When hackers plan an attack, they often engage in a numbers game. They can invest significant time pursing a single, high-value target—someone in the C-suite for example and do “spear phishing.” Or if they just need low-level access to gain a foothold in an organization or do reconnaissance, they target a huge volume of people and spend less time on each one which is called “password spray.” Last December Seema Kathuria and I described an example of the first approach in Spear phishing campaigns—they’re sharper than you think! Today, I want to talk about a high-volume tactic: password spray.
In a password spray attack, adversaries “spray” passwords at a large volume of usernames. When I talk to security professionals in the field, I often compare password spray to a brute force attack. Brute force is targeted. The hacker goes after specific users and cycles through as many passwords as possible using either a full dictionary or one that’s edited to common passwords. An even more targeted password guessing attack is when the hacker selects a person and conducts research to see if they can guess the user’s password—discovering family names through social media posts, for example. And then trying those variants against an account to gain access. Password spray is the opposite. Adversaries acquire a list of accounts and attempt to sign into all of them using a small subset of the most popular, or most likely, passwords. Until they get a hit. This blog describes the steps adversaries use to conduct these attacks and how you can reduce the risk to your organisation.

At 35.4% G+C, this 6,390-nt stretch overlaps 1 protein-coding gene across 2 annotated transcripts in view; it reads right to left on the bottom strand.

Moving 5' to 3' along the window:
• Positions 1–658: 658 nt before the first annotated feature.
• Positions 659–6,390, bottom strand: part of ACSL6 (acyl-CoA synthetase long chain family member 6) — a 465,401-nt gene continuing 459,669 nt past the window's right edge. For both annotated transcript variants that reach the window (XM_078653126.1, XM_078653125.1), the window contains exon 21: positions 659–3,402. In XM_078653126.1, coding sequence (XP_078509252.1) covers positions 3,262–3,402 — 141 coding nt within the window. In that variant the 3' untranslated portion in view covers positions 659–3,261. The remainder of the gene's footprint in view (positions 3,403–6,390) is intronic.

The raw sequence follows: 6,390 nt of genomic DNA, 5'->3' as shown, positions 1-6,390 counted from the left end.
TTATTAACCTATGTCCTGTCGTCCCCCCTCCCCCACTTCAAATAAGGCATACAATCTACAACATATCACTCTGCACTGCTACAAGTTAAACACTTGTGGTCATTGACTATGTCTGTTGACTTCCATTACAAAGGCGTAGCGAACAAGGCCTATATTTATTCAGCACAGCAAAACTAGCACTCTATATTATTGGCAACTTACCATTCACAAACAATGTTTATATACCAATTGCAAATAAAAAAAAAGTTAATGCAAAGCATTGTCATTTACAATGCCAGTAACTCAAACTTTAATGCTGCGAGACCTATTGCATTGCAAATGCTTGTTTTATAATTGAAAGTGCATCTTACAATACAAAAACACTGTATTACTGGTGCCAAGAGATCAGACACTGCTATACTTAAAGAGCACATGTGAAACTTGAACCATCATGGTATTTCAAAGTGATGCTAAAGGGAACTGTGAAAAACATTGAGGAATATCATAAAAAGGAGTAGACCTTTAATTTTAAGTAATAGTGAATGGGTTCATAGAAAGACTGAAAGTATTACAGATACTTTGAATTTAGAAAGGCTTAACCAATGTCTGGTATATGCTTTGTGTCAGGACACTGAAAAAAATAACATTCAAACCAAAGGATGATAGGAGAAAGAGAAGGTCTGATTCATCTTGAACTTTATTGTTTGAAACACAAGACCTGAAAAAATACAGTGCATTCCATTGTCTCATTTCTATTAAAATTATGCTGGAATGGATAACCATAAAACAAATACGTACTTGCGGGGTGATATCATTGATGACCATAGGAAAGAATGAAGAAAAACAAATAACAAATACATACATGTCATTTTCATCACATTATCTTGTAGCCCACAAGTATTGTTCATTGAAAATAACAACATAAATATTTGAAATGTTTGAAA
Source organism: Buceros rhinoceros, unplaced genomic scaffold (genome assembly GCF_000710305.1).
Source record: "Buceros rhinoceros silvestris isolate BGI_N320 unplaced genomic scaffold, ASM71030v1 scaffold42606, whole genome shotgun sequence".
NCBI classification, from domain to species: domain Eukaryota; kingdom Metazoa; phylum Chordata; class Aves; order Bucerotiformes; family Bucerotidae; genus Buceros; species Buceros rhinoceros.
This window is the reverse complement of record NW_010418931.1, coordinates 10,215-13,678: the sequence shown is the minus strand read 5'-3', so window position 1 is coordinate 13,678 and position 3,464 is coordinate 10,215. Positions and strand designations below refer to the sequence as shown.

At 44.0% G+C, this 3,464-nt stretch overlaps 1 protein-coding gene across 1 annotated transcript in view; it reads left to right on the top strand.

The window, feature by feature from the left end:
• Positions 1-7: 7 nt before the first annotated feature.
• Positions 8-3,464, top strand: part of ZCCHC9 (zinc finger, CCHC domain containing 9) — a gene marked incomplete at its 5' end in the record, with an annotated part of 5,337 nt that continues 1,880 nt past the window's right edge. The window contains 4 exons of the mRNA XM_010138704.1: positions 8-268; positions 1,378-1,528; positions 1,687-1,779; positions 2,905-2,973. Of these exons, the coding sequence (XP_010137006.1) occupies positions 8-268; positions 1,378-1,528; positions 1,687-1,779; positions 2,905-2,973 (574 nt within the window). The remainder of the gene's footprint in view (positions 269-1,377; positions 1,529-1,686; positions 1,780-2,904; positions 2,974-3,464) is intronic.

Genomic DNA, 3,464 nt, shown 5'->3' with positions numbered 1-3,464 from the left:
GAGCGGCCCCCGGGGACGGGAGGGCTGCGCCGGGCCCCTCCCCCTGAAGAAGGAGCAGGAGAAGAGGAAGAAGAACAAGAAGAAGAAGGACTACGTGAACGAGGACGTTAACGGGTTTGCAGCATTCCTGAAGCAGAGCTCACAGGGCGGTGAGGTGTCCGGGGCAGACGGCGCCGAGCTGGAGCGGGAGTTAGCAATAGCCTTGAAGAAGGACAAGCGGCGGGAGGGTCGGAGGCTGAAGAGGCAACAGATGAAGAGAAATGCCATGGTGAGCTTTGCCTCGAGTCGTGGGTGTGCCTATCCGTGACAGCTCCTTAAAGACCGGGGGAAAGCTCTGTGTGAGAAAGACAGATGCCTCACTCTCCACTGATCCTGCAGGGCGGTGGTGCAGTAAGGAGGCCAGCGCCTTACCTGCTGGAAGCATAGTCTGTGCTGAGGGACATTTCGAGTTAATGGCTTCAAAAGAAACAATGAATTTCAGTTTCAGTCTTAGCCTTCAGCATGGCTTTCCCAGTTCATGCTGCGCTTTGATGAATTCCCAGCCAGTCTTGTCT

Three steps to a successful password spray attack:
Step 1: Acquire a list of usernames
Step 2: Spray passwords
Step 3: Gain access